En Plein Air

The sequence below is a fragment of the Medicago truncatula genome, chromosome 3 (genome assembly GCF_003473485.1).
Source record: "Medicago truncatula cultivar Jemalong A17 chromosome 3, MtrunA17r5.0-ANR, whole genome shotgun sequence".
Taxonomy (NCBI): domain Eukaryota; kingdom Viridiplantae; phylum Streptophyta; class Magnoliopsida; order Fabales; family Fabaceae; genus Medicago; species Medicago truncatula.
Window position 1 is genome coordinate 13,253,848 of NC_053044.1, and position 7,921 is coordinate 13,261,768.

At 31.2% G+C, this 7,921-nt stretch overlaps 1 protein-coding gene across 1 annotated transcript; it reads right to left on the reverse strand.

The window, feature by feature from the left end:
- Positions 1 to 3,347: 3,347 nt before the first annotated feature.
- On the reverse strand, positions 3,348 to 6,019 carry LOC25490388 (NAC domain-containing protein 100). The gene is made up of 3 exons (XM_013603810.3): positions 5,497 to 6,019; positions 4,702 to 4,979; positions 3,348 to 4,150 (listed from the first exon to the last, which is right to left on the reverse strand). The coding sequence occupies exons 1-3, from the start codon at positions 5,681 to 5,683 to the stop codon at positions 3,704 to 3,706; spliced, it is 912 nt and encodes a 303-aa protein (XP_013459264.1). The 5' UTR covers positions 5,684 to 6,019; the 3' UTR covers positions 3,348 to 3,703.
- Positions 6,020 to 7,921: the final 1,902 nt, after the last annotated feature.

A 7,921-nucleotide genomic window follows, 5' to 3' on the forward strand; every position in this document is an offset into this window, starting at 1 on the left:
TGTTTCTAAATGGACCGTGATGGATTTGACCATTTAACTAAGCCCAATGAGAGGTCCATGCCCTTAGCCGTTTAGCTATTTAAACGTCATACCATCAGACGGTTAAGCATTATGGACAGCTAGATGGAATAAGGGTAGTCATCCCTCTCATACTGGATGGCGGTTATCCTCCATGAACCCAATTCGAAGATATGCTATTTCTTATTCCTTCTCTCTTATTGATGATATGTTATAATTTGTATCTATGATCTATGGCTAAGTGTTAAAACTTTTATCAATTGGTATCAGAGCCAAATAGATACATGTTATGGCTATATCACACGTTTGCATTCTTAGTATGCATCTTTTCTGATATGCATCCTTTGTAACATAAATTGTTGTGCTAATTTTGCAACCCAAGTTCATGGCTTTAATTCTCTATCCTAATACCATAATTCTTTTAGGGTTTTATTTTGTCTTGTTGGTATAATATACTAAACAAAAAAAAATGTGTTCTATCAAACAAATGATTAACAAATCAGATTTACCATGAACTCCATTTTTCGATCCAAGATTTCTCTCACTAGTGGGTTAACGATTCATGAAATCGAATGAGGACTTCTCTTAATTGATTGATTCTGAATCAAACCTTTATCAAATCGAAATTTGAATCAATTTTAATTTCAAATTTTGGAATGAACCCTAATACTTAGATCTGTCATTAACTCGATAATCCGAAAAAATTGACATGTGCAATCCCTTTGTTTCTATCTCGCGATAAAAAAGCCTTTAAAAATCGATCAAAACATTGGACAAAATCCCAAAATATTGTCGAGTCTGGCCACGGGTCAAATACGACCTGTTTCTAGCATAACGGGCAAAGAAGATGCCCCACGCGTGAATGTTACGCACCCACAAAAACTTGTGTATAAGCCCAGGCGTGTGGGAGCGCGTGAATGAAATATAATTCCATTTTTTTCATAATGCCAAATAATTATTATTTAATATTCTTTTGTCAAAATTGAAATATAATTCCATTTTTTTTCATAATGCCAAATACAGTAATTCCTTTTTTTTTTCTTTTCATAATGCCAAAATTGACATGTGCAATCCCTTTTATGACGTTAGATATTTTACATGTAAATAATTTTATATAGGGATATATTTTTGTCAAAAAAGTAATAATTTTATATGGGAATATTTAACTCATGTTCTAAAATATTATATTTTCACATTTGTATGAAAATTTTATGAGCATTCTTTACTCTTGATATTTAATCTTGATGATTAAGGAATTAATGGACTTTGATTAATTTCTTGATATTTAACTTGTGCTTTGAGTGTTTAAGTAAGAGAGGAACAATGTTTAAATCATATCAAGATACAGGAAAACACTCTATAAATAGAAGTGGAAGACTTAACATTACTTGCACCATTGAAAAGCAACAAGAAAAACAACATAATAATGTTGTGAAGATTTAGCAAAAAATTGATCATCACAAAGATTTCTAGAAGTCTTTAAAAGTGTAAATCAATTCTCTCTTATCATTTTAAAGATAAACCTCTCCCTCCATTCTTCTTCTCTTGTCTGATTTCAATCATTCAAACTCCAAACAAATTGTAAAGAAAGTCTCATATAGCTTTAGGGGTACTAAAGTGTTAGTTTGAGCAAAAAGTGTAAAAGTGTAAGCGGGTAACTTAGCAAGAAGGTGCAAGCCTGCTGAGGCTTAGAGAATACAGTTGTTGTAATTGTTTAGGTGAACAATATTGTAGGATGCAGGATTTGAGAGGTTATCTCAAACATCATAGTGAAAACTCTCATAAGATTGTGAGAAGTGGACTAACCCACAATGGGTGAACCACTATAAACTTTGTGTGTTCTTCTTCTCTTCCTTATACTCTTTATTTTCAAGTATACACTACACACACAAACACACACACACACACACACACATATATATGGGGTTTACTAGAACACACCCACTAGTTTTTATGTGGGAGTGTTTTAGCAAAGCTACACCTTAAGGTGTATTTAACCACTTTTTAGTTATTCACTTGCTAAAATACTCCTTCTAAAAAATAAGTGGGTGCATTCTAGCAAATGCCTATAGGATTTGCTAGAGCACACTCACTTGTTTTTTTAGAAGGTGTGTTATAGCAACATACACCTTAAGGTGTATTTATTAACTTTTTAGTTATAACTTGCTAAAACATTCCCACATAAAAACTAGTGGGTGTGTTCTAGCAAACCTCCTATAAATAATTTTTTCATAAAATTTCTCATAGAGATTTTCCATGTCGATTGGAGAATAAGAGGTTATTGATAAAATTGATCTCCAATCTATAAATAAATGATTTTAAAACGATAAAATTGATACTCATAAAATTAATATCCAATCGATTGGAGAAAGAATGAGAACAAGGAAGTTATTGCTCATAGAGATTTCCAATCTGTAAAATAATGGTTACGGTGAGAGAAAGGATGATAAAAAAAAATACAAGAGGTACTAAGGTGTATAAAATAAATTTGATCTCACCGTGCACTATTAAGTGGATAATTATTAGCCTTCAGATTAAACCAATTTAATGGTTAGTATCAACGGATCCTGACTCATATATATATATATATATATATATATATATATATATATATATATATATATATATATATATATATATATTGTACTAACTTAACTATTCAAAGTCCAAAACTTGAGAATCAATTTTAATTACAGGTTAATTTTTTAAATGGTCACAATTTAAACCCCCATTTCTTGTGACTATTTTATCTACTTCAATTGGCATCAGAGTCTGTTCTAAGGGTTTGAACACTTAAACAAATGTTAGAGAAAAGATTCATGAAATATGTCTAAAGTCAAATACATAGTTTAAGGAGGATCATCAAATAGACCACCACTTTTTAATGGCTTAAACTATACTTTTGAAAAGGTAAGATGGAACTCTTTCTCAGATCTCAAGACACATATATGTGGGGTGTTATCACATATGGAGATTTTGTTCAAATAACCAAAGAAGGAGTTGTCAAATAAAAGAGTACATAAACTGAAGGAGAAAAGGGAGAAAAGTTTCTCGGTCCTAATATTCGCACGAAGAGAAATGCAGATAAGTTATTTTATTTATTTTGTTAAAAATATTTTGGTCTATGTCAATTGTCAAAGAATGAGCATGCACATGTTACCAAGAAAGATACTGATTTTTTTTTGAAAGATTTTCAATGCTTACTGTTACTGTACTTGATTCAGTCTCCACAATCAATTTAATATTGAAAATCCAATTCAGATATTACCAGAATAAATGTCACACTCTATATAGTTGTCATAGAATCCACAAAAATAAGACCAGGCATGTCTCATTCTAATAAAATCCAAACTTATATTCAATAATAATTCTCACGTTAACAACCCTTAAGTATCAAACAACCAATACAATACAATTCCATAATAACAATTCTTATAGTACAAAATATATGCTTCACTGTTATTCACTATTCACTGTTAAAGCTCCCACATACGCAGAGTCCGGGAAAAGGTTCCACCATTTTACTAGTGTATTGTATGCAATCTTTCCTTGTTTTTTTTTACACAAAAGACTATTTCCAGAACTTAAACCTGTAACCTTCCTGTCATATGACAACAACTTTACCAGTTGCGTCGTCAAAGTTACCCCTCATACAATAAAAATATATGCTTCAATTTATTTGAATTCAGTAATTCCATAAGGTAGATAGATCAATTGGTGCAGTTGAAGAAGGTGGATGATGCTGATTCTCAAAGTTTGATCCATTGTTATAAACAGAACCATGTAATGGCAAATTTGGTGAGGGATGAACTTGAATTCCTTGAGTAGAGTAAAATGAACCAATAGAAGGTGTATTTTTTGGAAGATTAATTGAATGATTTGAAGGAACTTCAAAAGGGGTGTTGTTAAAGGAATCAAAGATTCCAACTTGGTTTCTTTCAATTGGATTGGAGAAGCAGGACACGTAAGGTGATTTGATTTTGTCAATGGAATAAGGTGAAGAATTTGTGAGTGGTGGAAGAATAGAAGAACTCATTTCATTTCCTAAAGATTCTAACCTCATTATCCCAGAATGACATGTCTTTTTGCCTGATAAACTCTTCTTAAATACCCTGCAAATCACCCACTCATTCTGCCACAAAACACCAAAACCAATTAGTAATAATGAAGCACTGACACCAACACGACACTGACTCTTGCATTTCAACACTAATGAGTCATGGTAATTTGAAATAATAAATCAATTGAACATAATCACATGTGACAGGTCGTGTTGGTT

The last few years have seen an amazing improvement in the fundamentals of shading. We could summarize these improvements in general as reduction of artifacts and richness of rendering. Reduction of artifacts has improved through tesselation, filtering, and depth and transparency rendering. Richness has increased through higher geometry and texture throughput, and increases in shader program length allowing for a dramatic increase in the number of lights that can be computed. Shading is fundamentally concerned with the appearances of surfaces. Moving beyond Surfaces There's a completely different way of looking at the rendering of a scene. This method is common in landscape painting and matte painting in film. It is the notion of painting the air between the surfaces instead of the surfaces themselves. This technique became well known with the advent of the en plein air painters who advocated taking paint and canvas outside to paint from nature. Amusingly, this advance in painting was brought about by another technological revolution: the availability of paint in tubes supplanting the previous paradigm of artists mixing paints from powders, oils, and eggwhites! The values of the surfaces themselves are not represented in these paintings, but rather the interaction of light with the intervening medium. As long as rendering technologies remain focused on surfaces, these well understood properties of beautiful images can only be indirectly approximated, using imperfect tricks such as adding a fog term to a surface shader. A powerful compositing pipeline will be required to pull off a real time engine which can render participating media with light. Multiple layers must be individually rendered, with specific post processing between every pass. Partitioning the scene in depth, and the management of techniques such as scrims and a great variety of full screen post processes must be mastered. Avoiding artifacts between layers is a challenge here. For further inspiration, Dan Curry talks about rendering with light instead of surfaces roughly half way through a fxguide podcast, available here.